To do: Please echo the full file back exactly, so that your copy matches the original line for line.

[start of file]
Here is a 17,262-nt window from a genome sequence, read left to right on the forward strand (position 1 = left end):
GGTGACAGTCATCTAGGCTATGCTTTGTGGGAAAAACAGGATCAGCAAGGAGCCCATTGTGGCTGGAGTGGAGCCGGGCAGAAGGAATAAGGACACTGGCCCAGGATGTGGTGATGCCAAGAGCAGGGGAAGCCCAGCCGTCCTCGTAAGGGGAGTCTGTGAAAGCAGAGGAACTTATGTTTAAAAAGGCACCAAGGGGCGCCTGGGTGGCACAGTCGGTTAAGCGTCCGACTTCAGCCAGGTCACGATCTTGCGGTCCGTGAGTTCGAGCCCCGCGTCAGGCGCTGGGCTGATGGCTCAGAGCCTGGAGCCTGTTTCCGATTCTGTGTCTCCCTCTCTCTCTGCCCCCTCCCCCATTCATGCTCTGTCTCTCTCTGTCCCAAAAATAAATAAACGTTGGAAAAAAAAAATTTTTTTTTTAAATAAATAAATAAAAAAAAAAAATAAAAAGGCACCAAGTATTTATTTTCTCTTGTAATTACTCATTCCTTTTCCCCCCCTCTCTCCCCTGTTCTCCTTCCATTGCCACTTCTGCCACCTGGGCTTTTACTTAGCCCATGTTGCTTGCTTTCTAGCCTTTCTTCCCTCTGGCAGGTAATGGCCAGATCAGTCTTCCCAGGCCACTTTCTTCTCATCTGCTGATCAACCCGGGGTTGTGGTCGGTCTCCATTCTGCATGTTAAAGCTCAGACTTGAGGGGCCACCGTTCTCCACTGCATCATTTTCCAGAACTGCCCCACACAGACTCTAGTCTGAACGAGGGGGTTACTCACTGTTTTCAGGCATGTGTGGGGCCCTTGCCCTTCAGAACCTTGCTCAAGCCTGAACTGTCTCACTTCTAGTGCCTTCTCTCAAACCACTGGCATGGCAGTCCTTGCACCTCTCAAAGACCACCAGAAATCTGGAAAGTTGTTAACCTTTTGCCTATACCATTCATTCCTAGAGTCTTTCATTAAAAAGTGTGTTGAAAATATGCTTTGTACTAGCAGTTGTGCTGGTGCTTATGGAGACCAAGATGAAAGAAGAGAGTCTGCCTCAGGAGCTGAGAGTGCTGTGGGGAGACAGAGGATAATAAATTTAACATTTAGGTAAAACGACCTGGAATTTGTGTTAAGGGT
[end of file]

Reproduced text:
Here is a 17,262-nt window from a genome sequence, read left to right on the forward strand (position 1 = left end):
GGTGACAGTCATCTAGGCTATGCTTTGTGGGAAAAACAGGATCAGCAAGGAGCCCATTGTGGCTGGAGTGGAGCCGGGCAGAAGGAATAAGGACACTGGCCCAGGATGTGGTGATGCCAAGAGCAGGGGAAGCCCAGCCGTCCTCGTAAGGGGAGTCTGTGAAAGCAGAGGAACTTATGTTTAAAAAGGCACCAAGGGGCGCCTGGGTGGCACAGTCGGTTAAGCGTCCGACTTCAGCCAGGTCACGATCTTGCGGTCCGTGAGTTCGAGCCCCGCGTCAGGCGCTGGGCTGATGGCTCAGAGCCTGGAGCCTGTTTCCGATTCTGTGTCTCCCTCTCTCTCTGCCCCCTCCCCCATTCATGCTCTGTCTCTCTCTGTCCCAAAAATAAATAAACGTTGGAAAAAAAAAATTTTTTTTTTAAATAAATAAATAAAAAAAAAAAATAAAAAGGCACCAAGTATTTATTTTCTCTTGTAATTACTCATTCCTTTTCCCCCCCTCTCTCCCCTGTTCTCCTTCCATTGCCACTTCTGCCACCTGGGCTTTTACTTAGCCCATGTTGCTTGCTTTCTAGCCTTTCTTCCCTCTGGCAGGTAATGGCCAGATCAGTCTTCCCAGGCCACTTTCTTCTCATCTGCTGATCAACCCGGGGTTGTGGTCGGTCTCCATTCTGCATGTTAAAGCTCAGACTTGAGGGGCCACCGTTCTCCACTGCATCATTTTCCAGAACTGCCCCACACAGACTCTAGTCTGAACGAGGGGGTTACTCACTGTTTTCAGGCATGTGTGGGGCCCTTGCCCTTCAGAACCTTGCTCAAGCCTGAACTGTCTCACTTCTAGTGCCTTCTCTCAAACCACTGGCATGGCAGTCCTTGCACCTCTCAAAGACCACCAGAAATCTGGAAAGTTGTTAACCTTTTGCCTATACCATTCATTCCTAGAGTCTTTCATTAAAAAGTGTGTTGAAAATATGCTTTGTACTAGCAGTTGTGCTGGTGCTTATGGAGACCAAGATGAAAGAAGAGAGTCTGCCTCAGGAGCTGAGAGTGCTGTGGGGAGACAGAGGATAATAAATTTAACATTTAGGTAAAACGACCTGGAATTTGTGTTAAGGGT